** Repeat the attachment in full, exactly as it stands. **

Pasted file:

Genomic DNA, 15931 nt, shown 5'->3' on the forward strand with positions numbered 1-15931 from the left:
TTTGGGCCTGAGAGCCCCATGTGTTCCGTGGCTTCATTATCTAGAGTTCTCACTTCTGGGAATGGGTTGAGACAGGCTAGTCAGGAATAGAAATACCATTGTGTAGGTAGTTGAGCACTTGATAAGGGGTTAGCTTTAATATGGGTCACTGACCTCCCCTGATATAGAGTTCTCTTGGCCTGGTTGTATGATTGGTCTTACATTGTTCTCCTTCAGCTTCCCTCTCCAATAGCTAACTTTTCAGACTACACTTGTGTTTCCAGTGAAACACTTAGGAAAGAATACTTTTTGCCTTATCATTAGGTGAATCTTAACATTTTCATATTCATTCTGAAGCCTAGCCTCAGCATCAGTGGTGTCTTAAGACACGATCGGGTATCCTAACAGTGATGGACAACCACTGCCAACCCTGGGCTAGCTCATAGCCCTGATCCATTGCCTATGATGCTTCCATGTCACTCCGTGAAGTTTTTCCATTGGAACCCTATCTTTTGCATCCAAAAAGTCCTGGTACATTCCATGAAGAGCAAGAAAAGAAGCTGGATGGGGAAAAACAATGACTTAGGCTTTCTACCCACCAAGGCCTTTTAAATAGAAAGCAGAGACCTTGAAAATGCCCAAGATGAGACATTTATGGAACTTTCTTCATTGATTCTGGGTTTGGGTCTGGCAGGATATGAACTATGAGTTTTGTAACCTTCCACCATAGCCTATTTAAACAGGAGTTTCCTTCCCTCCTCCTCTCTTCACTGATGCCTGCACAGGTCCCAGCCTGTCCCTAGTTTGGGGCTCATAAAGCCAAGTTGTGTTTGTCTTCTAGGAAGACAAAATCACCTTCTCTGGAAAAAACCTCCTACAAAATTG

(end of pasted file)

Genomic DNA, 15931 nt, shown 5'->3' on the forward strand with positions numbered 1-15931 from the left:
TTTGGGCCTGAGAGCCCCATGTGTTCCGTGGCTTCATTATCTAGAGTTCTCACTTCTGGGAATGGGTTGAGACAGGCTAGTCAGGAATAGAAATACCATTGTGTAGGTAGTTGAGCACTTGATAAGGGGTTAGCTTTAATATGGGTCACTGACCTCCCCTGATATAGAGTTCTCTTGGCCTGGTTGTATGATTGGTCTTACATTGTTCTCCTTCAGCTTCCCTCTCCAATAGCTAACTTTTCAGACTACACTTGTGTTTCCAGTGAAACACTTAGGAAAGAATACTTTTTGCCTTATCATTAGGTGAATCTTAACATTTTCATATTCATTCTGAAGCCTAGCCTCAGCATCAGTGGTGTCTTAAGACACGATCGGGTATCCTAACAGTGATGGACAACCACTGCCAACCCTGGGCTAGCTCATAGCCCTGATCCATTGCCTATGATGCTTCCATGTCACTCCGTGAAGTTTTTCCATTGGAACCCTATCTTTTGCATCCAAAAAGTCCTGGTACATTCCATGAAGAGCAAGAAAAGAAGCTGGATGGGGAAAAACAATGACTTAGGCTTTCTACCCACCAAGGCCTTTTAAATAGAAAGCAGAGACCTTGAAAATGCCCAAGATGAGACATTTATGGAACTTTCTTCATTGATTCTGGGTTTGGGTCTGGCAGGATATGAACTATGAGTTTTGTAACCTTCCACCATAGCCTATTTAAACAGGAGTTTCCTTCCCTCCTCCTCTCTTCACTGATGCCTGCACAGGTCCCAGCCTGTCCCTAGTTTGGGGCTCATAAAGCCAAGTTGTGTTTGTCTTCTAGGAAGACAAAATCACCTTCTCTGGAAAAAACCTCCTACAAAATTG